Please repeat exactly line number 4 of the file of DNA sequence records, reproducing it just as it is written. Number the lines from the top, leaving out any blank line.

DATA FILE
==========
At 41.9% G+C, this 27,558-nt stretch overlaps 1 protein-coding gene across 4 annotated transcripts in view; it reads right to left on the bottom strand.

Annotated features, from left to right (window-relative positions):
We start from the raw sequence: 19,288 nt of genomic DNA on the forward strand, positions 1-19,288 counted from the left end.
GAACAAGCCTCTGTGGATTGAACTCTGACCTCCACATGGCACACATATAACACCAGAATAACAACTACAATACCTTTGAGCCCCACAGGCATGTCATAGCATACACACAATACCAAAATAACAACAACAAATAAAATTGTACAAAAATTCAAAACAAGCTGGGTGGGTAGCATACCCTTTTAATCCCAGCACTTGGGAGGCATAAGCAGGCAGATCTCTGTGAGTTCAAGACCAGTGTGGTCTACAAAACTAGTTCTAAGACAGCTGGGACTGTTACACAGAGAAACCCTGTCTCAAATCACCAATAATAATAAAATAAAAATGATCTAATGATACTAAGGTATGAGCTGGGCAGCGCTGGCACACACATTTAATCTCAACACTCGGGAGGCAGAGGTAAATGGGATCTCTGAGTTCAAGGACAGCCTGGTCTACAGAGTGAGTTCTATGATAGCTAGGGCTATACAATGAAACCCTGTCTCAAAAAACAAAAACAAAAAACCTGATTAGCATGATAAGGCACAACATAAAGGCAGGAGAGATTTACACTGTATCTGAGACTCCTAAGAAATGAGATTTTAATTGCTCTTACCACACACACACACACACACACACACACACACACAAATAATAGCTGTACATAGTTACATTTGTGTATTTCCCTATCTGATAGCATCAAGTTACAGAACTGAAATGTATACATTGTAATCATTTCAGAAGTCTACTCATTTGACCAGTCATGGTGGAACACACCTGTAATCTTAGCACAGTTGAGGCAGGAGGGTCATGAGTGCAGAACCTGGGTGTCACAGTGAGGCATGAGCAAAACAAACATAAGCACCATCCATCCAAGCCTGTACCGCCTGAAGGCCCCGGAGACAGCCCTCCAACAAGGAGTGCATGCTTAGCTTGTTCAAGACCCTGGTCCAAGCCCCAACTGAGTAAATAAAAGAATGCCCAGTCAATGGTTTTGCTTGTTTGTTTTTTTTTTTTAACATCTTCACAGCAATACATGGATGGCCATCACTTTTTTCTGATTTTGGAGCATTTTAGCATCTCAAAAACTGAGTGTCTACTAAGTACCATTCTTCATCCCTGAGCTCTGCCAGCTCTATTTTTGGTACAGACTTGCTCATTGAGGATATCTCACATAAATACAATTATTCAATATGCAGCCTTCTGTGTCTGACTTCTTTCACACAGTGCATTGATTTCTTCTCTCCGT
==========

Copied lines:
GAACAAGCCTCTGTGGATTGAACTCTGACCTCCACATGGCACACATATAACACCAGAATAACAACTACAATACCTTTGAGCCCCACAGGCATGTCATAGCATACACACAATACCAAAATAACAACAACAAATAAAATTGTACAAAAATTCAAAACAAGCTGGGTGGGTAGCATACCCTTTTAATCCCAGCACTTGGGAGGCATAAGCAGGCAGATCTCTGTGAGTTCAAGACCAGTGTGGTCTACAAAACTAGTTCTAAGACAGCTGGGACTGTTACACAGAGAAACCCTGTCTCAAATCACCAATAATAATAAAATAAAAATGATCTAATGATACTAAGGTATGAGCTGGGCAGCGCTGGCACACACATTTAATCTCAACACTCGGGAGGCAGAGGTAAATGGGATCTCTGAGTTCAAGGACAGCCTGGTCTACAGAGTGAGTTCTATGATAGCTAGGGCTATACAATGAAACCCTGTCTCAAAAAACAAAAACAAAAAACCTGATTAGCATGATAAGGCACAACATAAAGGCAGGAGAGATTTACACTGTATCTGAGACTCCTAAGAAATGAGATTTTAATTGCTCTTACCACACACACACACACACACACACACACACACACAAATAATAGCTGTACATAGTTACATTTGTGTATTTCCCTATCTGATAGCATCAAGTTACAGAACTGAAATGTATACATTGTAATCATTTCAGAAGTCTACTCATTTGACCAGTCATGGTGGAACACACCTGTAATCTTAGCACAGTTGAGGCAGGAGGGTCATGAGTGCAGAACCTGGGTGTCACAGTGAGGCATGAGCAAAACAAACATAAGCACCATCCATCCAAGCCTGTACCGCCTGAAGGCCCCGGAGACAGCCCTCCAACAAGGAGTGCATGCTTAGCTTGTTCAAGACCCTGGTCCAAGCCCCAACTGAGTAAATAAAAGAATGCCCAGTCAATGGTTTTGCTTGTTTGTTTTTTTTTTTTAACATCTTCACAGCAATACATGGATGGCCATCACTTTTTTCTGATTTTGGAGCATTTTAGCATCTCAAAAACTGAGTGTCTACTAAGTACCATTCTTCATCCCTGAGCTCTGCCAGCTCTATTTTTGGTACAGACTTGCTCATTGAGGATATCTCACATAAATACAATTATTCAATATGCAGCCTTCTGTGTCTGACTTCTTTCACACAGTGCATTGATTTCTTCTCTCCGT